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How Researchers, Not Just Hunters, Are Tracking Deer This Season

Not only will hunters be tracking deer in Pennsylvania starting today, so too will researchers.

As part of the Deer Forest Study, conducted by the Game Commission with the help of Penn State researchers, 30 deer are wearing GPS radio collars that are controlled using text messages and instantly record the location of the deer.

Researchers can then learn more deer movements and behavior especially during hunting season.

“There’s always the question of the deer have gone nocturnal, they’re only moving at night,” said Christopher Rosenberry, supervisor of the Game Commission’s deer and elk section. “So those are some of the things we want to look at as well just to get a better understanding as to how these deer are reacting to hunting pressure on these study areas where there will be some intensive monitoring.”

Rosenberry said they’ve been using radio collars for about a decade, but in the past after capturing the deer, usually in nets, and putting collars on them, they would have to remotely trigger a release switch to the collar so it would drop. Researchers would then use GPS to find the collars, collect them in the forest, and then only be able to download the information.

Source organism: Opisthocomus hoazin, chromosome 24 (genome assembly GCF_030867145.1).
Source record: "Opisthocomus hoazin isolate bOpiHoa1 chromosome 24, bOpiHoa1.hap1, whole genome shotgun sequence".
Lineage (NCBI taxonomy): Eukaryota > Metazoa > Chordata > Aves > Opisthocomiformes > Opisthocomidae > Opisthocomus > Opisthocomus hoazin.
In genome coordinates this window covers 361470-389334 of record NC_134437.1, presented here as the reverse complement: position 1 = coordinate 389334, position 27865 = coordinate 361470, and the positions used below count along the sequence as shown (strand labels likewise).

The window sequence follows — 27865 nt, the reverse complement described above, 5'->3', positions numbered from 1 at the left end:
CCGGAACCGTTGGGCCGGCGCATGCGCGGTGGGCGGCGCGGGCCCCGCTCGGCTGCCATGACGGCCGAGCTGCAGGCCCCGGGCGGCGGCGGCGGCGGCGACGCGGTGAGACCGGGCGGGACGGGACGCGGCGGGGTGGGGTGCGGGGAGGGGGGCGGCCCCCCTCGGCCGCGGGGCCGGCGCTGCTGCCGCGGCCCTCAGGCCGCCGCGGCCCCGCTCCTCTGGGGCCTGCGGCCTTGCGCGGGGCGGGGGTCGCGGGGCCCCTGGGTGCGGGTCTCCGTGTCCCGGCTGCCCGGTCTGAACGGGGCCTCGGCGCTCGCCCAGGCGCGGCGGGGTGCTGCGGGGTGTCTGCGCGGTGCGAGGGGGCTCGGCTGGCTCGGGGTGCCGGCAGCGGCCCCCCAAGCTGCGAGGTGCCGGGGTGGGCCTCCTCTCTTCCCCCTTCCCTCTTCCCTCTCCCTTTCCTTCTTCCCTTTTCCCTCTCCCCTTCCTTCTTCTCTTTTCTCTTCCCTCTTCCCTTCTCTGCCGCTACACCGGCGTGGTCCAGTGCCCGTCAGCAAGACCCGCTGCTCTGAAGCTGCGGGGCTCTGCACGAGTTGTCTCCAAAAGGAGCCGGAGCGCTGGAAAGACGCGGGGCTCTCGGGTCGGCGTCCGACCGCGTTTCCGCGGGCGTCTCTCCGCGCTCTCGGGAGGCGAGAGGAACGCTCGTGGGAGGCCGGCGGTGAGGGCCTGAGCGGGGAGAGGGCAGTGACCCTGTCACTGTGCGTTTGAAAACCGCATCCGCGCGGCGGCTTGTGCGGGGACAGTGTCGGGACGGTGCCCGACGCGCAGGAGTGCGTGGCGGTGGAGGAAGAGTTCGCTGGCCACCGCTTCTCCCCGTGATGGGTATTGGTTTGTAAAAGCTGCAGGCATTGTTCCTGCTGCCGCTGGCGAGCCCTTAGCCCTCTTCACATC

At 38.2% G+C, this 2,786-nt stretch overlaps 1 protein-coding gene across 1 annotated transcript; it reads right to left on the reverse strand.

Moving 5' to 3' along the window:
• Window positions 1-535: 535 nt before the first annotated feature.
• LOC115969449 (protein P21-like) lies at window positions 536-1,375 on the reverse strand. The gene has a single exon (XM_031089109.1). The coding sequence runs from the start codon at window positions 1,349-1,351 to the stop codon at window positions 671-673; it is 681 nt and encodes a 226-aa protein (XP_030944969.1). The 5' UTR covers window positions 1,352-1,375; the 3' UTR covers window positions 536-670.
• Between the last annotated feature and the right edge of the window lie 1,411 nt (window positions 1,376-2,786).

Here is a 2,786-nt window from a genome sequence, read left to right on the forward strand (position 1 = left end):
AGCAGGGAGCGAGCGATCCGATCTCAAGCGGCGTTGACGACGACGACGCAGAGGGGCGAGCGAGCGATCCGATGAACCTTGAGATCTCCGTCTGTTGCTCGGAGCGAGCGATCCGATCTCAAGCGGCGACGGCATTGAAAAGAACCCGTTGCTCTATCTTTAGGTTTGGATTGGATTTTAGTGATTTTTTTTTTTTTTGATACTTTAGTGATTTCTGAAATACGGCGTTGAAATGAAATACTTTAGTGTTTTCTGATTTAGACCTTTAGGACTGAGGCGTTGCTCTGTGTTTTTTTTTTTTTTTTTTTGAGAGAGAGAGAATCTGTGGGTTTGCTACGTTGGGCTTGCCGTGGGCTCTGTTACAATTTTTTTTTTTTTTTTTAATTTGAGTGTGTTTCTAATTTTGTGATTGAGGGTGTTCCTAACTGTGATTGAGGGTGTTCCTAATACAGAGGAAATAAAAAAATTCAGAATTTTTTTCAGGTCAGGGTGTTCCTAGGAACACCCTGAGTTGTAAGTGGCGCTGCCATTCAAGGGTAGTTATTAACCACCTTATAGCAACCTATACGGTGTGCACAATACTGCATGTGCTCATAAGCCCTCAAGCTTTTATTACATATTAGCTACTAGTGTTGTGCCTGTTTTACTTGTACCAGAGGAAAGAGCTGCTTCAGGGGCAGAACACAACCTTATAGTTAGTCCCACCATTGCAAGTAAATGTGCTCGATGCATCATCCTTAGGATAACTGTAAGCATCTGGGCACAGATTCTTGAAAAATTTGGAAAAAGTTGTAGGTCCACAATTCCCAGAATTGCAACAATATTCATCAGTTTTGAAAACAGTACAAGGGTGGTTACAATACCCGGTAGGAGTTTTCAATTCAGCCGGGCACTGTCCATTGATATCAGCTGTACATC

He said now the researchers will send a “text” to the deer’s collar to determine how frequently to record information, and the deer — or rather its collar — will text back that location data. 

“It’s the same as the GPS unit in your car except it records that location,” Rosenberry said. “For example, throughout the summer and last spring, it (the frequency) was every five hours. We bumped it up in the fall to every three hours, and we’ll go every 20 minutes during the gun season.”

He said they hope to determine what percentage of deer remains in their study area throughout the year and during hunting season. 

“In terms of monitoring the deer population and its effects on forest vegetation and the relationship between deer abundance and what we’re observing in terms of impacts on the forest; then looking also at harvest rates.”

According to Rosenberry, hunters play a key part of this research.  He said “study areas” are all posted and they are urging people to register that they are hunting those locations.  

“That’s critically important because the project is going to look at  hunting effort and how changes in the deer population as well as the habitat affect hunters themselves,” Rosenberry said.

The data collected will also tell game officials how far deer roam. Rosenberry said on average, males usually move three to six miles and females 10 to 12 miles from where they are born and where they settle. The longest “dispersal distance” recorded for a male has been 42 miles. 

“But we did have one female because of some GPS collars we had a few years ago, where she was born and where she ended up was only 15 miles apart, but because of the GPS collar we were able to track her movements the whole time she was traveling, and that deer covered at least 130 miles,” he said.

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